Title: Re: Animal training / cruelty
Post by: grandpa_chum on June 01, 2006, 08:49:25 AM
i don't like to see animals being mistreated, but I also can't support any sensorship, important to the storyline or not... I can understand stopping it from happening more, but there is nothing we can do about the films that were made in the past... I'm a huge fan of great stuntmen, and i despise cgi, so my hope would be that they are training some pretty amazing animal stunt performers and not just deciding to cut out a whole section of realism from films... unfortunately(and i don't mean any of you guys), a lot of people and organizations fight against even having animals kept in possession and trained for anything on a movie set, so even that is a tough thing to do.
Title: Re: Animal training / cruelty
Post by: columba on June 02, 2006, 05:17:22 AM
I'm glad that you don't like cruelty to animals and sure there's nothing we can do about past films but , although I don't always agree with censorship, I'd rather not see an animal in obvious distress; I can't see how it aids the film.  cgi would have it's place say if you were having to shoot say a snake or rabbit as killing any animal, however it's regarded, for entertainment is definitely not on.  If we wouldn't do it ourselves or do it to ourselves we have no right to ask an animal to do it.  Having said that I'm not a fan of cgi either but it does have it's place if well done and not overused.
Some animals enjoy learning tricks, some don't, those that don't should not be forced to do so.  If it is forced to do something against its will then that is cruel - if it's taught gently to do something and it's happy to do so then that's ok.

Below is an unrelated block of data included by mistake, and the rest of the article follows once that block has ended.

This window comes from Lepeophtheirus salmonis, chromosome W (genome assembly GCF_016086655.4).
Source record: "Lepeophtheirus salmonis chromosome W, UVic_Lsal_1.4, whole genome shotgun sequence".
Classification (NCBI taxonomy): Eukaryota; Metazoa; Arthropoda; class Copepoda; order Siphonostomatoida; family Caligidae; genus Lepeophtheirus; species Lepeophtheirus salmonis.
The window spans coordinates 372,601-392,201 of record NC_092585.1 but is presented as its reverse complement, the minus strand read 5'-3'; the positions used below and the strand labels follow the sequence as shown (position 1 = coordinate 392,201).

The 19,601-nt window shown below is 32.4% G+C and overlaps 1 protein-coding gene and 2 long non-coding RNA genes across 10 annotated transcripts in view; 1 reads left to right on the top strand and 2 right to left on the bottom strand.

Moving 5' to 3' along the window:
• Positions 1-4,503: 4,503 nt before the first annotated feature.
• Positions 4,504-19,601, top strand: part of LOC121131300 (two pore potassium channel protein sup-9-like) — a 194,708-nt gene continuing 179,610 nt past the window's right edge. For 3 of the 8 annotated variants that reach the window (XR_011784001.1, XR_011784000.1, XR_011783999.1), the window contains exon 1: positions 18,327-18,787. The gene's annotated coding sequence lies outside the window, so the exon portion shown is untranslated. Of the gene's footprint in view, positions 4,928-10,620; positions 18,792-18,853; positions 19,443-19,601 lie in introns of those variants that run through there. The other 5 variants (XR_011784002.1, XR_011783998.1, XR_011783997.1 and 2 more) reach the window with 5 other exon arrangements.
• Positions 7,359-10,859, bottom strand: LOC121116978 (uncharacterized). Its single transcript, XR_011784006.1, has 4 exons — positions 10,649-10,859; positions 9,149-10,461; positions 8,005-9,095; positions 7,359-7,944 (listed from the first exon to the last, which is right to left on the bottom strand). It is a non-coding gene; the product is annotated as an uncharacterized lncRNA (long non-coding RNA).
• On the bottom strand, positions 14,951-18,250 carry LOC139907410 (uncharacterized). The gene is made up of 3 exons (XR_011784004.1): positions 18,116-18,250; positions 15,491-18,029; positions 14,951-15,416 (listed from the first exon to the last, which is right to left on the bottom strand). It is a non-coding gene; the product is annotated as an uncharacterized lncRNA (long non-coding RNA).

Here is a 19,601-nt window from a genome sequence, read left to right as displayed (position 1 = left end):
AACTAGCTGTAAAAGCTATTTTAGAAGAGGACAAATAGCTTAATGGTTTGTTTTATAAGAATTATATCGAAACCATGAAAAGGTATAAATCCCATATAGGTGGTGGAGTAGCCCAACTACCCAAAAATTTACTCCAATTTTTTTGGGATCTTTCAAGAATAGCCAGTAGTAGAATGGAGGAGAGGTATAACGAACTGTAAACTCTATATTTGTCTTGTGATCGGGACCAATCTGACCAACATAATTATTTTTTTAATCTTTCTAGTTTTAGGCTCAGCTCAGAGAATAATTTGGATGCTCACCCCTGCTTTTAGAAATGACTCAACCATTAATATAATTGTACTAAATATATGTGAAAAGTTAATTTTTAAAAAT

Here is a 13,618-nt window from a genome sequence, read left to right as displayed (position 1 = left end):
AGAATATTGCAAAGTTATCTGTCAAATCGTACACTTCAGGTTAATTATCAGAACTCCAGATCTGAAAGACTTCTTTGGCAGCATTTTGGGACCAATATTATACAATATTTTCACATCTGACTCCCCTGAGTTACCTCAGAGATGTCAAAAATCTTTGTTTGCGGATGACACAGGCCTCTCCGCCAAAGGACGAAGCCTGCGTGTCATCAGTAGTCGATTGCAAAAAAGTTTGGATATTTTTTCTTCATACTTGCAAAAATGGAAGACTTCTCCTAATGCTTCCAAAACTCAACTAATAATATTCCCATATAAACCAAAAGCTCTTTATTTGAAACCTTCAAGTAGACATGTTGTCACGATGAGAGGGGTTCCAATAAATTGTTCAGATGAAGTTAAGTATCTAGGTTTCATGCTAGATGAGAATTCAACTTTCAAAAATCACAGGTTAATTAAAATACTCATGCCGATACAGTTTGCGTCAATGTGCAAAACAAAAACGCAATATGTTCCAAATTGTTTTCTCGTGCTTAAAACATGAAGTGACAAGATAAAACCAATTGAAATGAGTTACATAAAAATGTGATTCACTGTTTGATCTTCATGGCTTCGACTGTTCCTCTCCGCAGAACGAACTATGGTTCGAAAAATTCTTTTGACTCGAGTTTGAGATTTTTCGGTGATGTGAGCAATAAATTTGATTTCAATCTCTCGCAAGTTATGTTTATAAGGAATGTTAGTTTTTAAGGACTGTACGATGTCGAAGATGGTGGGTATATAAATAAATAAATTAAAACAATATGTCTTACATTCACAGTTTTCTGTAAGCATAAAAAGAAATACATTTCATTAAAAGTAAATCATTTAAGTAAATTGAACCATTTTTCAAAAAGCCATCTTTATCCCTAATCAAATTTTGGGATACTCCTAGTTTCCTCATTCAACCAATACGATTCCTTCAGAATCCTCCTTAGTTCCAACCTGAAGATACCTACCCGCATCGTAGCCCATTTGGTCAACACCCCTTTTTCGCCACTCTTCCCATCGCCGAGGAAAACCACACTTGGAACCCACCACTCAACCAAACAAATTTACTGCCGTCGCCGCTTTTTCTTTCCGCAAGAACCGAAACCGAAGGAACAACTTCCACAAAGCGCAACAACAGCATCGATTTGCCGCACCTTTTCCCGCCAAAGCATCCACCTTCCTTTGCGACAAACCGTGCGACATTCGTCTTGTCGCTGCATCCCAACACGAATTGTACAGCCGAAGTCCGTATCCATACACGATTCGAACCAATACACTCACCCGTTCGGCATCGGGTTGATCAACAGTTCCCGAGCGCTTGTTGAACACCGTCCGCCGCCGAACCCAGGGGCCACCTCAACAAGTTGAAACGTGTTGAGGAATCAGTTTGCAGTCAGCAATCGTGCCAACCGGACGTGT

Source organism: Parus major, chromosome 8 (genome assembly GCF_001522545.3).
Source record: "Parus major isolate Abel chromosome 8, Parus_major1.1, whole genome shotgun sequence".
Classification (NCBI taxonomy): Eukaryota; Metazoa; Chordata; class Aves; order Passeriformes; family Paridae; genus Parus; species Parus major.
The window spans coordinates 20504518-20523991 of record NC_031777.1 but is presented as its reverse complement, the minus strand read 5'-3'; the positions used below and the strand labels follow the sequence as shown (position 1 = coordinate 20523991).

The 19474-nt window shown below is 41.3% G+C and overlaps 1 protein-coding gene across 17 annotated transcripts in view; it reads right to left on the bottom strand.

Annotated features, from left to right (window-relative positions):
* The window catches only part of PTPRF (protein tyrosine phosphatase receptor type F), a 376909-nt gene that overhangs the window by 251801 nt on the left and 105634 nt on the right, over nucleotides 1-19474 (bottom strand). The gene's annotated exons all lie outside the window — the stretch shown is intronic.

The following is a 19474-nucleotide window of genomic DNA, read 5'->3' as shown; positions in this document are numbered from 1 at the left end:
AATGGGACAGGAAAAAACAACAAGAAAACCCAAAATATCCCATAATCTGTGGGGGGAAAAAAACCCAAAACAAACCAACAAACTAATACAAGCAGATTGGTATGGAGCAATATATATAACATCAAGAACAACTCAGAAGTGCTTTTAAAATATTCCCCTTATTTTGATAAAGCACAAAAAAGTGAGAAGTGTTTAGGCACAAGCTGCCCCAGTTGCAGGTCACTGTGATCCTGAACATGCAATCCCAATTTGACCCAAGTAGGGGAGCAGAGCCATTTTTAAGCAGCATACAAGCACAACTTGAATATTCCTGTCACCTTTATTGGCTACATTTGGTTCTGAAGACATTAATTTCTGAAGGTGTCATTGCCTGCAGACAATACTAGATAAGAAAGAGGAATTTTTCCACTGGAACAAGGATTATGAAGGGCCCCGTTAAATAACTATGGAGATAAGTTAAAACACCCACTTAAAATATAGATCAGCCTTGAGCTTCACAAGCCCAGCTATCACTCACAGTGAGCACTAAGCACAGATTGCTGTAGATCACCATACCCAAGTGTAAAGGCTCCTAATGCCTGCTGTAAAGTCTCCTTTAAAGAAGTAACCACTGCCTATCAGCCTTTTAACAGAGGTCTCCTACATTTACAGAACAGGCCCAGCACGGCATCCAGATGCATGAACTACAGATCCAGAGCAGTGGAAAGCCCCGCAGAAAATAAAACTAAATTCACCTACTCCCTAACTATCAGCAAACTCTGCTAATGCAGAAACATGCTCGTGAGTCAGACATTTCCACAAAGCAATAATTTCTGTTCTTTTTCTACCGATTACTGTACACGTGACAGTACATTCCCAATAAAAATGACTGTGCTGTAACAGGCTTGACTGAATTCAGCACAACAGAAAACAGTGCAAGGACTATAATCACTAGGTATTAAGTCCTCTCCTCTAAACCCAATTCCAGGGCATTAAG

As for animals being kept for movies I don't see the problem with this as long as they're kept in natural/normal conditions, do not want for basic needs and get the love and attention they require and deserve.  Some animal rights people do go over the top but if you could see some of the things we do to animals it's easy to see where they're coming from even if you don't agree with the way they go about doing things.  They don't regard dressage as cruel and that after all could be considered a series of tricks, but what they say about racing issues is all too true.
Title: Re: Animal training / cruelty
Post by: Groggy on June 02, 2006, 11:05:10 AM
Charlton Heston writes of his love of horses quite frequently in his autobiography (though he doesn't really like camels, it would seem).  And I've also read somewhere that Robert Ryan was also an equinophile (is that a word?).

I don't really have a problem with certain animals getting killed onscreen, for instance a snake or something of that nature, though I certainly don't enjoy seeing it, but I definitely don't like to see horses, dogs, cats, or like others mistreated.  I've read somewhere (don't remember which film) that there was a movie which featured a scene showing a real cat getting eaten alive by a swarm of rats.  And I'm glad I haven't seen that movie, because I honestly don't think I could take it.
Title: Re: Animal training / cruelty
Post by: Leone Admirer on June 02, 2006, 12:18:58 PM
Has anyone seen what happens to the chickens in the start of Pat Garett & Billy The Kid  ;)
Title: Re: Animal training / cruelty
Post by: grandpa_chum on June 02, 2006, 02:50:33 PM
I'm glad that you don't like cruelty to animals and sure there's nothing we can do about past films but , although I don't always agree with censorship, I'd rather not see an animal in obvious distress; I can't see how it aids the film. 

I agree, most of the time it's got nothing to do with the plot or the film at all, and nobody really likes to see it, I know I'd rather not, but i'm sure you see where i'm coming from that it doesn't really matter as far as cencorship goes. Idealy cencorship wouldn't happen, especially to older movies that are already made(there is no punishment for disregard of the rules going on), and for it not to happen it has to be across the board, if we pulled out something of an old movie that you'd rather not see, we'd have to pull out swears old christian women would rather not hear, and so on and so on... so i'm with you on stopping it, but leave the older movies alone.